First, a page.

Our overall goal is to provide a better understanding of the neuronal basis of human memory in health and disease. Despite considerable research, there is a critical dearth of data at the single neuron level in humans on brain mechanisms underlying declarative memory. Such data can bridge the gap between basic neuronal research in animals, and human functional magnetic resonance imaging (fMRI) research. Direct recording from depth electrodes implanted in human medial temporal lobe (MIL) areas is possible because our subjects are epilepsy patients who require electrode placement to identify the seizure focus for later resection. Our NIH-funded studies to date have elucidated key characteristics of single neuron responses to complex visual stimuli during encoding and retrieval. Now our primary objective is to characterize single neuronal responses and local field potentials (LFPs) during all three major aspects of human declarative memory processes: (1) associative representations, (2) temporal sequential organization of events, and (3) abstraction of common features among related memories. We propose to use tasks that more closely approximate human episodic memory, including sequences of stimuli and stimulus associations and an immersive virtual reality navigational task. The central hypothesis of this study is that neurons in the medial temporal lobe use two codes for declarative memory: (1) a rate code, based on neuronal firing rate, which is sparse, accentuated by inhibition, highly specific to complex stimuli, yet strikingly abstract. It is this code that underlies associative representations and abstraction of common features. And (2) a temporal code, based on timing of spikes that is driven by oscillatory patterns and phase locking of neuronal firing. It is this code that underlies temporal sequential organization of events. We remain the main group in a position to address these fundamental questions about human memory at both the single neuron level and the level of local field potentials. Our studies pave the way to understanding and managing memory impairment in Alzheimer's, temporal lobe epilepsy and other neurological diseases.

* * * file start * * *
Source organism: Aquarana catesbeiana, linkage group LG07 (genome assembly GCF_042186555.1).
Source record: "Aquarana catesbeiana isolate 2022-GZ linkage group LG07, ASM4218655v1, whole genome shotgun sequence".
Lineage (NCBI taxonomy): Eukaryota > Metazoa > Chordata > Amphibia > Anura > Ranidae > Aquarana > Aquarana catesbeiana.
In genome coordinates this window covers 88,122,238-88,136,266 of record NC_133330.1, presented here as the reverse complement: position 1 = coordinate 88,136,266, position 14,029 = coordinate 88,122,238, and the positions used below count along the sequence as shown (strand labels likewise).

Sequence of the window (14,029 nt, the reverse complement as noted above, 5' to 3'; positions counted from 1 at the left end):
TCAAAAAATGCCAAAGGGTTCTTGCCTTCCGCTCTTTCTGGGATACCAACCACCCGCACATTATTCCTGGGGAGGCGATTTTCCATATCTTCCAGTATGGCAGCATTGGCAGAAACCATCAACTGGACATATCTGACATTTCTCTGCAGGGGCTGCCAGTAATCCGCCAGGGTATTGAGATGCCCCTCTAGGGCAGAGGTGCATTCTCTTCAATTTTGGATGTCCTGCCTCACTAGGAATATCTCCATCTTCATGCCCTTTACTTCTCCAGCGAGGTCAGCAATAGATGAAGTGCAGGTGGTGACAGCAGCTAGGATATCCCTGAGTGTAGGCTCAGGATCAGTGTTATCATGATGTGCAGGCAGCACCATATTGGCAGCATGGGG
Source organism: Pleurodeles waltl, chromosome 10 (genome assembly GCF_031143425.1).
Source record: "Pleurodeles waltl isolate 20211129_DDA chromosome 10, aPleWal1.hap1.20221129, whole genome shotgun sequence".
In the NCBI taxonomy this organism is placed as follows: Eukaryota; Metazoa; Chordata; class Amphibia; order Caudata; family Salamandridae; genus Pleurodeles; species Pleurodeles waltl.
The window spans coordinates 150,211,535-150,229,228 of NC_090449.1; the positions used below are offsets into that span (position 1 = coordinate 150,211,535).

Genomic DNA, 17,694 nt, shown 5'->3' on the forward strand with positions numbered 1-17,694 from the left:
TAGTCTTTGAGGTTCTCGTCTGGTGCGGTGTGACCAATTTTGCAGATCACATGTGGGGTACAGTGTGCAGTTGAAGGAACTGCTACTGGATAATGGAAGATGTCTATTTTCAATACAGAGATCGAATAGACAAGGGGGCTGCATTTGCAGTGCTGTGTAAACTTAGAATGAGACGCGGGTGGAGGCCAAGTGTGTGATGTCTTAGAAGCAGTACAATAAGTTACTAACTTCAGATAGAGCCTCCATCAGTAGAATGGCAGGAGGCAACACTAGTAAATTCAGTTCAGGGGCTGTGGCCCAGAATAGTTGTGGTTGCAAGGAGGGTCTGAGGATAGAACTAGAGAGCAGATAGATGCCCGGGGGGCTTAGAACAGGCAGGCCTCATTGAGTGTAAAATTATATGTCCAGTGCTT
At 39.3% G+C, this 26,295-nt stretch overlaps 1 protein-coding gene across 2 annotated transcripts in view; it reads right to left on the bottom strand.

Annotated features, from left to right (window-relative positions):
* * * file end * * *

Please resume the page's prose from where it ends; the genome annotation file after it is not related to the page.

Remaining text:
National Institute of Health (NIH)
National Institute of Neurological Disorders and Stroke (NINDS)
Research Project (R01)
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Neurobiology of Learning and Memory Study Section (LAM)
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Babcock, Debra J
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University of California Los Angeles
Schools of Medicine
Los Angeles
United States
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Kornblith, Simon; Quian Quiroga, Rodrigo; Koch, Christof et al. (2017) Persistent Single-Neuron Activity during Working Memory in the Human Medial Temporal Lobe. Curr Biol 27:1026-1032
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